Is Bandidos based on a true story?

Bandidos is an action-adventure series that follows a group of misfits on the hunt for a hidden Mayan treasure. The Mexican series is now streaming on Netflix.

A hustler named Miguel puts together a team to search for a centuries-old Mayan treasure when he comes across a map left by Francisco de Montejo, a Spanish conqueror. 

He, along with two fellow conquerors, is supposed to have acquired the treasure of a Mayan king and left the map to guide his descendants to the hidden treasure. 

Miguel and his group are not the only ones looking for the treasure. A famous archaeologist and some dangerous people also seek it. 

The show sees Miguel’s group solving mysteries, looking for clues, and contending with danger to find the greatest treasure that no one has ever seen.

The real-life references in Bandidos

Bandidos follows the fictional adventures of Miguel and his group, but the show includes enough references to real-life people and places to blur the line between fiction and reality.

For instance, Octavio is portrayed as a member of the Pink Panthers, which is a real-life international network of jewel thieves.

In addition, Aj Took, whose treasure Miguel’s group searches for, is allegedly the last monarch of Calakmul, the city that was ruled by the Kingdom of the Snake or Snake Kingdom, also known as the Kaan Dynasty.

The dynasty reigned for most of the Classic period, with Calakmul standing as one of the largest and most influential ancient cities ever unearthed in the Maya lowlands. 

Miguel’s group visits a pyramid at Calakmul, which stands today as an archaeological site in Campeche, Mexico.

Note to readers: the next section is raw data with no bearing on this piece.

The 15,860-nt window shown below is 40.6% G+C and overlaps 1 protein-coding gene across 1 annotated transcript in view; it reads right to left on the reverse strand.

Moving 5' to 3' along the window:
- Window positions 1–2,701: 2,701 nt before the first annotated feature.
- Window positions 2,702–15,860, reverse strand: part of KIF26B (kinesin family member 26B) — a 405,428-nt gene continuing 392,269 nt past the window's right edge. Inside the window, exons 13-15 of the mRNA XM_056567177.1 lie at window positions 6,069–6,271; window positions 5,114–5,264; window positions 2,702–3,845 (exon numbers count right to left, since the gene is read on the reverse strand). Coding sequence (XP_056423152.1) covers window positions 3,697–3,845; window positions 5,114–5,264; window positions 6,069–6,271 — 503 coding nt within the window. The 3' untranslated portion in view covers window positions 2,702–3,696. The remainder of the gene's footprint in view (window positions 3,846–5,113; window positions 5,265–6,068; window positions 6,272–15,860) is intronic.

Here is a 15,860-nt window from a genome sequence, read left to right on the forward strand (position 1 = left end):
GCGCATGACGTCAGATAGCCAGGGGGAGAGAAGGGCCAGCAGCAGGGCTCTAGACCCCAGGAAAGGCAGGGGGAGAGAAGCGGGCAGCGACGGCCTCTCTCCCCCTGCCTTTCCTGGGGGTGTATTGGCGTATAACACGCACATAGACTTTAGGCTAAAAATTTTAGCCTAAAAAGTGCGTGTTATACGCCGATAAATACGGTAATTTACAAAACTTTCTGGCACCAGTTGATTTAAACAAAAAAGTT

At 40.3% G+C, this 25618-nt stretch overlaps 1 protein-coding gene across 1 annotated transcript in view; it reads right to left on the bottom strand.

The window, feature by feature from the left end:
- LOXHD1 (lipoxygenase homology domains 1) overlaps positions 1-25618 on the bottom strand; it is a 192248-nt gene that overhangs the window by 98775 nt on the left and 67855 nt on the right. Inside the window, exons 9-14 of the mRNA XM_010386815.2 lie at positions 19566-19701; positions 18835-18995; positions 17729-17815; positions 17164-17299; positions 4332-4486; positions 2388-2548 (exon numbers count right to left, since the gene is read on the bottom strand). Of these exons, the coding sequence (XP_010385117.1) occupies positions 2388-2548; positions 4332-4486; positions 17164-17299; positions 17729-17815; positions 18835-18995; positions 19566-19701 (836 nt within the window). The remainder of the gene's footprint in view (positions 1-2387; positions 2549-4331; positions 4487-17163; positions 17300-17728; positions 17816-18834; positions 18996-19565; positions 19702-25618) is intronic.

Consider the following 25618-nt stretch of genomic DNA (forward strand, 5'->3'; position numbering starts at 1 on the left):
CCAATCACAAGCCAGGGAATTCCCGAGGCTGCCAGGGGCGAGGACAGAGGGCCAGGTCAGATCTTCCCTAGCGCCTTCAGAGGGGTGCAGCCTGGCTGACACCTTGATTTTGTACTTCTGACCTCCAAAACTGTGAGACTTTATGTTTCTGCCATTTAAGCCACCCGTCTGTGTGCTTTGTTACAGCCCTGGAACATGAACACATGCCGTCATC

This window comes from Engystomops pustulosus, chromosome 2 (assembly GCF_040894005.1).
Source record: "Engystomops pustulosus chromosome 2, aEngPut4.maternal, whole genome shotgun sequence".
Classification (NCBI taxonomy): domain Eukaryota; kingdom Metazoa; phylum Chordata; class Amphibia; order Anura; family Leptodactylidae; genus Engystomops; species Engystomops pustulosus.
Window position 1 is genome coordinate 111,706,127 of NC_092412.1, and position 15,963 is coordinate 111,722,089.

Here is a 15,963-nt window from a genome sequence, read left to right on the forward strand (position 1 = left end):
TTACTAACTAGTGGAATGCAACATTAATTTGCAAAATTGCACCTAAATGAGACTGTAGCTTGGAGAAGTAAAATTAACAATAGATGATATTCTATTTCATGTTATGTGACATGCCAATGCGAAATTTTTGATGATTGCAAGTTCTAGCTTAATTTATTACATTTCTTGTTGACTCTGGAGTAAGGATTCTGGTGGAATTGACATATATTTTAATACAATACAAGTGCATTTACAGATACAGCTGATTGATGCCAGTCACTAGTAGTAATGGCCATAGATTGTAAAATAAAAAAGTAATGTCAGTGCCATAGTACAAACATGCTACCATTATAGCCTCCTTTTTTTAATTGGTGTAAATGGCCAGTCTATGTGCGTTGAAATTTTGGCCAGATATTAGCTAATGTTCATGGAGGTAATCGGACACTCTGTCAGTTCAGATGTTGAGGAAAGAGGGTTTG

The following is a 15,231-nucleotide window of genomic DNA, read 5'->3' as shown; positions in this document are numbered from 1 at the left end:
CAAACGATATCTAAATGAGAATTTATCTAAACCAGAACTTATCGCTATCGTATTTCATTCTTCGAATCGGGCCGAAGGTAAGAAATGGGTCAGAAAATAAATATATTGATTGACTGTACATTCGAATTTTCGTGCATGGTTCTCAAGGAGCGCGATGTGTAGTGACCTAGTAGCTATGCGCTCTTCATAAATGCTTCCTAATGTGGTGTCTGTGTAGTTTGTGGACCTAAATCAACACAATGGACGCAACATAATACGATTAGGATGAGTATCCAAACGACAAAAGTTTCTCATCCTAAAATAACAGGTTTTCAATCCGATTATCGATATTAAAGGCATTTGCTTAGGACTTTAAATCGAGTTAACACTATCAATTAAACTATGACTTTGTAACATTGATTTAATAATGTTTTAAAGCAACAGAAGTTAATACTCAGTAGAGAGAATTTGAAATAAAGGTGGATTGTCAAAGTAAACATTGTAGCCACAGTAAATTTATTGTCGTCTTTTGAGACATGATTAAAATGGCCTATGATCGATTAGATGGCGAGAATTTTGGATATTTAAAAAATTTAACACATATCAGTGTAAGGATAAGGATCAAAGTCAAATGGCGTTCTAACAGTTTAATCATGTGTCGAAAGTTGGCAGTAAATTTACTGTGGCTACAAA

When the site was first rediscovered, it was reported to archaeologist and epigrapher Sylvanus G. Morley, who is also mentioned in the show.

Miguel’s group goes to the city of Calakmul

Additionally, the three Spanish conquerors—Francisco de Montejo, Alonso de Ávila, and Pedro de Alvarado—who took Aj Took’s gold in the show are also real-life historical figures. 

They served as captains in an expedition organized by the governor of the island of Cuba, Diego Velázquez de Cuéllar, and, among other things, explored the eastern and western coasts of the Yucatán Peninsula. 

Francisco de Montejo and Alonso de Ávila also played roles in the conquest of Yucatán and were involved in the founding of several towns in the region.

Another historical figure that the show references is Juan de la Cosa, a cartographer who created the earliest European world map depicting the newly discovered territories of the Americas.

Lastly, Ariel mentions the Mayan Hero Twins, a prominent myth found in the Popol Vuh, one of the most well-known Mayan texts.

Also Read: The hidden treasure in Bandidos explained

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